Fodor's Expert Review
You can’t get much closer to the Convention Center than this Hilton. The 30-story high-rise -- which overlooks Petco Park, the Gaslamp Quarter, the Coronado Bridge, and beautiful San Diego Bay -- is just steps from a trolley station, making getting around a breeze. In addition to the stellar views, the hotel features striking public artwork, a saltwater pool, a spa, and a bright lobby bar that has iPads for guests to browse and an outdoor terrace with bay views.
You Should Know The airport is nearby but don’t fret: You can’t hear the jets as they fly low over the city.
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Standard rooms are clean and comfortable, with unobtrusive contemporary decor that feels just slightly dated. It’s no big deal -- the public spaces are airy and inviting and the views are some of the best in town.
Tip Hilton Honors members: Ask extra nicely and maybe you’ll get an upgrade. The suites are much swankier than the regular guestrooms.
Like the rooms, the hotel’s bathrooms are pretty generic: granite counters, stone tile floors, and a walk-in shower or shower-tub combo. The suite bathrooms are a big upgrade, with soaking tubs and windows that frame fabulous views.
Contemporary and stylish, the high-ceilinged lobby has floor-to-ceiling slatted sycamore wood screens that reference tidal sandbars and seating in cool blues that nod to the color of the ocean. As part of the Port of San Diego’s Percent for Art program, the expansive lobby includes several public artworks. A pair of 12’ x 14’ transparent wall sculptures feature abstract swaths of color inspired by the wings of the great blue heron and the seagull. A two-part, suspended sculpture, “Viento de Mar,” created by artist and architect John Portman, features stainless steel mesh pieces that swirl and undulate, evoking the ocean breeze and ocean currents, with shifting colored lighting that brings the ethereal artwork to life. Outside the hotel, throughout the grounds, there’s a series of large steel kinetic sculptures by sculptor Ned Kahn and 26 steel benches by artist Nance O’Banion.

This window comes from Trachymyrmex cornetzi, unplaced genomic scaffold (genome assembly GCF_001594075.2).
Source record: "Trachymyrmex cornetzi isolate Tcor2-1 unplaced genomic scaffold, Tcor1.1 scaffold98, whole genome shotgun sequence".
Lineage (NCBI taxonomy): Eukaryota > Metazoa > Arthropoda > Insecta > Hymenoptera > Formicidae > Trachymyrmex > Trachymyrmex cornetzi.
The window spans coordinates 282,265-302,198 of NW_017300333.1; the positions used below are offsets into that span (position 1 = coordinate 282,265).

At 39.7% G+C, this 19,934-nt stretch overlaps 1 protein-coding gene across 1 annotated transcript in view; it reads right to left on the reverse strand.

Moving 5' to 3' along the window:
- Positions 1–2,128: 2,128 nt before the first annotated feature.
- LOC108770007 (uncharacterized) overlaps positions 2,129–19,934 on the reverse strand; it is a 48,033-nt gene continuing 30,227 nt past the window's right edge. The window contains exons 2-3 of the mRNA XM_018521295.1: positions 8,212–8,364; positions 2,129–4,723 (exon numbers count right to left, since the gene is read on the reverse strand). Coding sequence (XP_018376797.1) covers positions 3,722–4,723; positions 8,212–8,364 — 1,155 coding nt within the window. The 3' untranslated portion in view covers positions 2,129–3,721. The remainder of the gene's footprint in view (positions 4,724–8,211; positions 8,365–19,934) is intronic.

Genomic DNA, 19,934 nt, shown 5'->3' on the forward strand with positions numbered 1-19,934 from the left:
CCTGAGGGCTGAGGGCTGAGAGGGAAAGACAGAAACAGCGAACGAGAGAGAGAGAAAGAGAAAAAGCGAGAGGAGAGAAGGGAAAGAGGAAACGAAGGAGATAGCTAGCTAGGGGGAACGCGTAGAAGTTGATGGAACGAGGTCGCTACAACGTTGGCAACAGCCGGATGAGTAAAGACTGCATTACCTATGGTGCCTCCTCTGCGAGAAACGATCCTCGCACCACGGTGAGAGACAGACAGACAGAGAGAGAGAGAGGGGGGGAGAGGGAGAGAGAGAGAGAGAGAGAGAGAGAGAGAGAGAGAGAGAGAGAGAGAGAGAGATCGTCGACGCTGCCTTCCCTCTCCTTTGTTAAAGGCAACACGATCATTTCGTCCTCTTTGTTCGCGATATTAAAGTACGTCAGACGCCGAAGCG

But of course there’s a pool at this Hilton -- and it’s a nice, big one. Set within throwing distance of the bay, and lined by palm trees and contemporary chaise lounges and cabanas, the saltwater pool has a unique shape that caters to serious swimmers and splashing kids alike -- a long lap pool connects in the middle to a half-moon pool.
Tip Above the pool, the Pool Club has a contemporary beachy vibe -- think rattan furniture with cushions in boho prints, potted palm trees, and fire pits on a spacious outdoor terrace with views.
Eforea Spa features warm-modern decor, with wood slatting that echoes the lobby, and offers a menu of massages, facials, and body skincare treatments.
The spacious fitness center is like a real gym, with five treadmills, five elliptical trainers, and upright and recumbent stationary bikes, as well as weight-training machines, free weights, and mats.
Vela (“Vela” is wing in Latin) is the hotel’s signature restaurant, with bay views and California coastal cuisine.
Tip Vegans, you’re in for a treat. Vela is one of the first hotel restaurants to offer a selection of creative vegan entrees and wine.
Overlooking the waterfront, the airy Odysea lobby bar is all about the creative cocktails crafted with house-made infusions, bitters such as lavender tequila and strawberry rhubarb rum, and barrel-aged concoctions. The bar has iPads for guests to check out and browse while boozing.
With the Convention Center trolley station across the street, guests can see a lot of sights without a car. The Green Line services the Gaslamp Quarter, the Santa Fe Depot (home to Amtrak and the Coaster, which services coastal communities to the north), Little Italy, Old Town, and the world-class Fashion Valley shopping center. Interstate 5, a major north-south freeway, is about a mile from the hotel; I-5 connects to other highways that cover the sprawling region.
The nearby Hard Rock Hotel boasts a sleek outpost of the famous Japanese restaurant Nobu (10-minute walk) -- the miso black cod, the signature dish of empire founder Nobu Matsuhisa, is divine. Once you get into the Gaslamp, there are lots of dining options, including the flagship Seersucker location (10-minute walk from the Gaslamp trolley station), a restaurant (and now small chain) from local celebrity chef and “Top Chef” alum Brian Malarkey, who has an ever-growing national empire and a thing for seersucker suits. The 7,500-square-foot space features brick walls and eclectic decor.
There aren’t a lot of nightlife options right by the hotel, but all it takes is a short trolley ride to get to some of the city’s best nightlife. The Gaslamp Quarter has something for everyone, including bumping clubs like Omnia (5-minute walk from trolley stop), little sibling to the Las Vegas mega-club, which has blingy decor, multiple dance floors and a rooftop terrace bar, and Onyx (5-minute walk from trolley stop), a super-sleek lounge with two dance floors. The Tipsy Crow (5-minute walk from trolley stop) is an eclectic, very popular spot with a marble billiards room, posh oversized seating, a dance floor, and games like Connect 4 and foosball.